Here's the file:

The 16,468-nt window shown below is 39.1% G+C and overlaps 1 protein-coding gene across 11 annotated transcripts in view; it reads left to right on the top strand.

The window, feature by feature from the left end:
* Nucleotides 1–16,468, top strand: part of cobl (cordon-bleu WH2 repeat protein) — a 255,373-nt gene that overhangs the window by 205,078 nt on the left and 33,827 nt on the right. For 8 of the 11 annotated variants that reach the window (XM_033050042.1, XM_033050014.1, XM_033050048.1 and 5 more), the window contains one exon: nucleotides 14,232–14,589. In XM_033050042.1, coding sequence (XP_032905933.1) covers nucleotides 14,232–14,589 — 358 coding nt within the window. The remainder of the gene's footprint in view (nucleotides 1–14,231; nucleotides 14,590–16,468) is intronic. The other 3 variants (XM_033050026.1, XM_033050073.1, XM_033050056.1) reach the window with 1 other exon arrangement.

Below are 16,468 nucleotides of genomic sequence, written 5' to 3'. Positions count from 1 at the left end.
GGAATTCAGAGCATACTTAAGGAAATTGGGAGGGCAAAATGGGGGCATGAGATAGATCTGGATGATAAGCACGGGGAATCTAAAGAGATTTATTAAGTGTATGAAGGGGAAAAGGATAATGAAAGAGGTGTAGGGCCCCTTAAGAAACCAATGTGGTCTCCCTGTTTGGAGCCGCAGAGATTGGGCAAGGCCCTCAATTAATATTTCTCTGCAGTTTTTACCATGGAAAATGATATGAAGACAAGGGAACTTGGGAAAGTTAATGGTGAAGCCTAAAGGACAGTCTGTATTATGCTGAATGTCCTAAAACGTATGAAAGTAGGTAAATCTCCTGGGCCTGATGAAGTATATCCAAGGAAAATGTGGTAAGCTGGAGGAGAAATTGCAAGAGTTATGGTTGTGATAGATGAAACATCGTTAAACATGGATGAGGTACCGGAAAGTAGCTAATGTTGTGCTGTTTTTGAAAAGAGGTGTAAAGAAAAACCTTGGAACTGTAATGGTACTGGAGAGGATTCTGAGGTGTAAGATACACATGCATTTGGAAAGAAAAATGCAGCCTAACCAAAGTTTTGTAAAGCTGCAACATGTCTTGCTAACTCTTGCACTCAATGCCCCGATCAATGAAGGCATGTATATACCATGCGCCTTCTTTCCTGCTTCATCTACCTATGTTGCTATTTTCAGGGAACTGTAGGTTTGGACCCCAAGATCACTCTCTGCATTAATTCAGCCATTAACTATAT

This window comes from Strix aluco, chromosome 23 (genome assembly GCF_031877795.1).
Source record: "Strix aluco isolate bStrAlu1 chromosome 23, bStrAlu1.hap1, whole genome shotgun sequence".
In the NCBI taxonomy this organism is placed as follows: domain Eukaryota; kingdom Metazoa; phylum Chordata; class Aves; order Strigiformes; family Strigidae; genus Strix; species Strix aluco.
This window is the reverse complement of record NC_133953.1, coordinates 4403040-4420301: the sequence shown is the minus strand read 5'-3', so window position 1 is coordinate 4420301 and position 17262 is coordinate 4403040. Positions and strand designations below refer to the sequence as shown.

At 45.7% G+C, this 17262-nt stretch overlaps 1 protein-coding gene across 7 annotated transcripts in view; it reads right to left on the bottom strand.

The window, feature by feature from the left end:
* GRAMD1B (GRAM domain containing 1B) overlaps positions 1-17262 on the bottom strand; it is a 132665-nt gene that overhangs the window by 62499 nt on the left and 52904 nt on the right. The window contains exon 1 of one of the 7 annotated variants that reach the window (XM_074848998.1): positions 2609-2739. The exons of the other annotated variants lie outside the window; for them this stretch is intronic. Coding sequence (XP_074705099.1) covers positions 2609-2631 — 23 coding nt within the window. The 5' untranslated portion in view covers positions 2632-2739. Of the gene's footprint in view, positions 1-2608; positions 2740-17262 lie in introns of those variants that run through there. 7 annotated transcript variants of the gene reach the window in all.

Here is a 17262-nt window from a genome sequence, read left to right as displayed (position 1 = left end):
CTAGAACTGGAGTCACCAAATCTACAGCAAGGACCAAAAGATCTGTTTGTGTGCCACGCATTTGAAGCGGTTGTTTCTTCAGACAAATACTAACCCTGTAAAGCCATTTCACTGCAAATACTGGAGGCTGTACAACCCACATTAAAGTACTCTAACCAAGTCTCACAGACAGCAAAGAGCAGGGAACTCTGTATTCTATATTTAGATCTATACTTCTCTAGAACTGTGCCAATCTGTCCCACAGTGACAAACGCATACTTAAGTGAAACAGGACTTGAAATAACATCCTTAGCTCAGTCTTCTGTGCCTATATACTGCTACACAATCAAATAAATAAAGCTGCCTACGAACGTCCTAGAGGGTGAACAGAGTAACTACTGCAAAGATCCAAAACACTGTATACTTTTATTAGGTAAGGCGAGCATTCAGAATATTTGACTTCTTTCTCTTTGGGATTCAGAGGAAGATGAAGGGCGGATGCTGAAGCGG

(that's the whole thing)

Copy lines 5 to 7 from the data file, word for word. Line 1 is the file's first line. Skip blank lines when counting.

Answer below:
GGAATTCAGAGCATACTTAAGGAAATTGGGAGGGCAAAATGGGGGCATGAGATAGATCTGGATGATAAGCACGGGGAATCTAAAGAGATTTATTAAGTGTATGAAGGGGAAAAGGATAATGAAAGAGGTGTAGGGCCCCTTAAGAAACCAATGTGGTCTCCCTGTTTGGAGCCGCAGAGATTGGGCAAGGCCCTCAATTAATATTTCTCTGCAGTTTTTACCATGGAAAATGATATGAAGACAAGGGAACTTGGGAAAGTTAATGGTGAAGCCTAAAGGACAGTCTGTATTATGCTGAATGTCCTAAAACGTATGAAAGTAGGTAAATCTCCTGGGCCTGATGAAGTATATCCAAGGAAAATGTGGTAAGCTGGAGGAGAAATTGCAAGAGTTATGGTTGTGATAGATGAAACATCGTTAAACATGGATGAGGTACCGGAAAGTAGCTAATGTTGTGCTGTTTTTGAAAAGAGGTGTAAAGAAAAACCTTGGAACTGTAATGGTACTGGAGAGGATTCTGAGGTGTAAGATACACATGCATTTGGAAAGAAAAATGCAGCCTAACCAAAGTTTTGTAAAGCTGCAACATGTCTTGCTAACTCTTGCACTCAATGCCCCGATCAATGAAGGCATGTATATACCATGCGCCTTCTTTCCTGCTTCATCTACCTATGTTGCTATTTTCAGGGAACTGTAGGTTTGGACCCCAAGATCACTCTCTGCATTAATTCAGCCATTAACTATAT

This window comes from Strix aluco, chromosome 23 (genome assembly GCF_031877795.1).
Source record: "Strix aluco isolate bStrAlu1 chromosome 23, bStrAlu1.hap1, whole genome shotgun sequence".